The following press release has been received from 16th District Congressman Don Manzullo:
As the U.S. House prepares to vote on an $825 billion so-called Stimulus Bill later this week, Congressman Don Manzullo put together a list of major concerns he has with the bill proposed by House Democrat leaders. Manzullo supports initiatives that focus on putting Americans back to work and giving Americans back more of their hard-earned money that they can re-invest in the economy.
The bill as proposed by House Democrat leaders, however, is very different from the legislation President Obama has been discussing and does little to stimulate the economy and put Americans back to work. Here’s Manzullo’s analysis of the House bill as presented:
Americans need jobs right now, and this bill proposed by House Democrat leaders does little to put Americans back to work. It is very different than the bill President Obama has been discussing.
- Despite claims it is a job-creating infrastructure bill, just 4 percent ($30 billion) of the $825 billion bill is allocated for road construction. This amounts to less than one half of the average annual federal road spending allocation.
- The 16th Congressional District will see little of the road funding because it primarily will be given to the states to use at their discretion with no opportunity to earmark funding for specific projects. The State of Illinois has traditionally ignored the road infrastructure needs of northern Illinois outside of Chicago and will continue to do so.
2. The little job-creating infrastructure spending that exists in the bill takes too long to stimulate the economy.
- According to the Congressional Budget Office, only 7 percent of the overall infrastructure spending would be delivered to the economy by the end of the federal fiscal year on October 1.
- Just one in seven dollars of the massive $18.5 billion on energy efficiency and renewable energy projects would be spent within the next 18 months.
- Plans to bring broadband Internet service to rural and underserved areas will take years to implement, and only 25 percent of the clean drinking water projects can be completed by October 2010.
3. The vast majority of spending in this bill has nothing to do with stimulating the economy but rather increasing government social programs.
- The debate over whether to increase these government programs should come during the normal budgeting process – it should not be disguised as emergency stimulus spending.
- The non-job creating spending in this bill includes:
a) $50 million for the National Endowment for the Arts.
b) $400 million to study climate change.
c) $200 million to revitalize the National Mall, including planting new sod.
d) $1.1 billion to allow the Secretary of Health and Human Services to establish a permanent board to ration health care services, a precursor to universal health care.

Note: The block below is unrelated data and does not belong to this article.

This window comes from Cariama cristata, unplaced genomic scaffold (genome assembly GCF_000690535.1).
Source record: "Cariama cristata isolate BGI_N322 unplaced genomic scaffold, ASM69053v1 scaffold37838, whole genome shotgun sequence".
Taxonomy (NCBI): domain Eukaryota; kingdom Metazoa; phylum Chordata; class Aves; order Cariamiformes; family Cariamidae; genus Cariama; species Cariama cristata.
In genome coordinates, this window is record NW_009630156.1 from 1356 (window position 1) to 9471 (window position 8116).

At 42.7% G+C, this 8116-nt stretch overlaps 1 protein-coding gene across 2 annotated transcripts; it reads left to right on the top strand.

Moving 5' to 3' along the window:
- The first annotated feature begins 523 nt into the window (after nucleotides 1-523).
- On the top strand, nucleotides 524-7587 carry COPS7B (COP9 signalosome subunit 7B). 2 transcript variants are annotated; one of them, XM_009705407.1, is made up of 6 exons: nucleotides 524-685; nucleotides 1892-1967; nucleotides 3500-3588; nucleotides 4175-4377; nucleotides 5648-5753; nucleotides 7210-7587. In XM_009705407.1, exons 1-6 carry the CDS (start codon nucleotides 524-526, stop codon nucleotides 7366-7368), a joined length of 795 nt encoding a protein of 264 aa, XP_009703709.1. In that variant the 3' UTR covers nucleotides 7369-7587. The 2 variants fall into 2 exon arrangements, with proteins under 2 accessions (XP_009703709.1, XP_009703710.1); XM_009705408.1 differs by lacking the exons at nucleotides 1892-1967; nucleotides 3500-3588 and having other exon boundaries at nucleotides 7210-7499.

e) Hundreds of millions of dollars for contraceptives and family planning services through Medicaid.
f) $650 million dollars for additional digital TV converter box coupons.
g) $166 billion in direct aid to help states pay their bills.
h) $13 billion for reading programs.
i) $15.6 billion to increase the maximum annual Pell grant (for college students) by $500 from $4,360 to $4,860.
j) $3 billion to public health departments for additional immunizations.
k) $1 billion in additional funding to pay heating bills of low-income Americans.
l) $1 billion for the 2010 census.
m) $100 million for National Science Foundation scholarships.
n) $200 million for nutrition programs.
o) $200 million to provide incentives to teachers to raise test scores.
p) $2 billion in additional funds for low-income child care.
q) $900 million in additional funds to prepare for the pandemic flu.
4. The record spending in this bill will skyrocket the national debt and stick our children and grandchildren with the bill. We are wasting hundreds of billions of dollars each year on interest on the debt.
- The national debt was $9.2 trillion in 2008, is estimated at $10.3 trillion in 2009 after the bailouts, and is estimated at $10.8 trillion if the stimulus bill is enacted.
- At $9.2 trillion in 2008, Americans paid $420 billion that year just on interest on the debt. That’s nearly one fourth of the entire federal budget for that year. If the stimulus bill is enacted, that interest payment will approach $500 billion in 2009.
5. I support alternative stimulus provisions that focus more on job creation and giving Americans back more of their hard-earned money that they can re-invest in the economy.
- Just last week, I introduced legislation (HR 550) to stimulate the economy and create jobs by giving Americans a $5,000 tax credit to purchase a new vehicle. The automobile industry and its suppliers account for 13 million American jobs, 20 percent of all U.S. retail sales, and billions of dollars in state and local sales taxes. The drop in U.S. vehicle sales from 16.2 million in 2007 to 10.5 million in 2008 removed $175 billion directly from our economy and has been one of the leading causes of America’s economic downturn and huge job losses. If we can incentivize people to buy cars again, we can go a long way to restoring our economy.
- I also cosponsored legislation (HR 101) that would provide a tax credit up to $7,500 to encourage Americans to buy homes again, putting millions of Americans back to work in the housing and real estate industry.
- We should also give Americans back more of their hard-earned money so they can re-invest it back in the economy. By lowering the two lowest tax rates from 10 to 5 percent and 15 to 10 percent, we could save a married couple up to $3,200 a year in taxes.
- We should also reduce the heavy tax burden on America’s business community – especially the job-creating small businesses – so they can better afford to put Americans back to work.
Posted first at McHenry County Blog.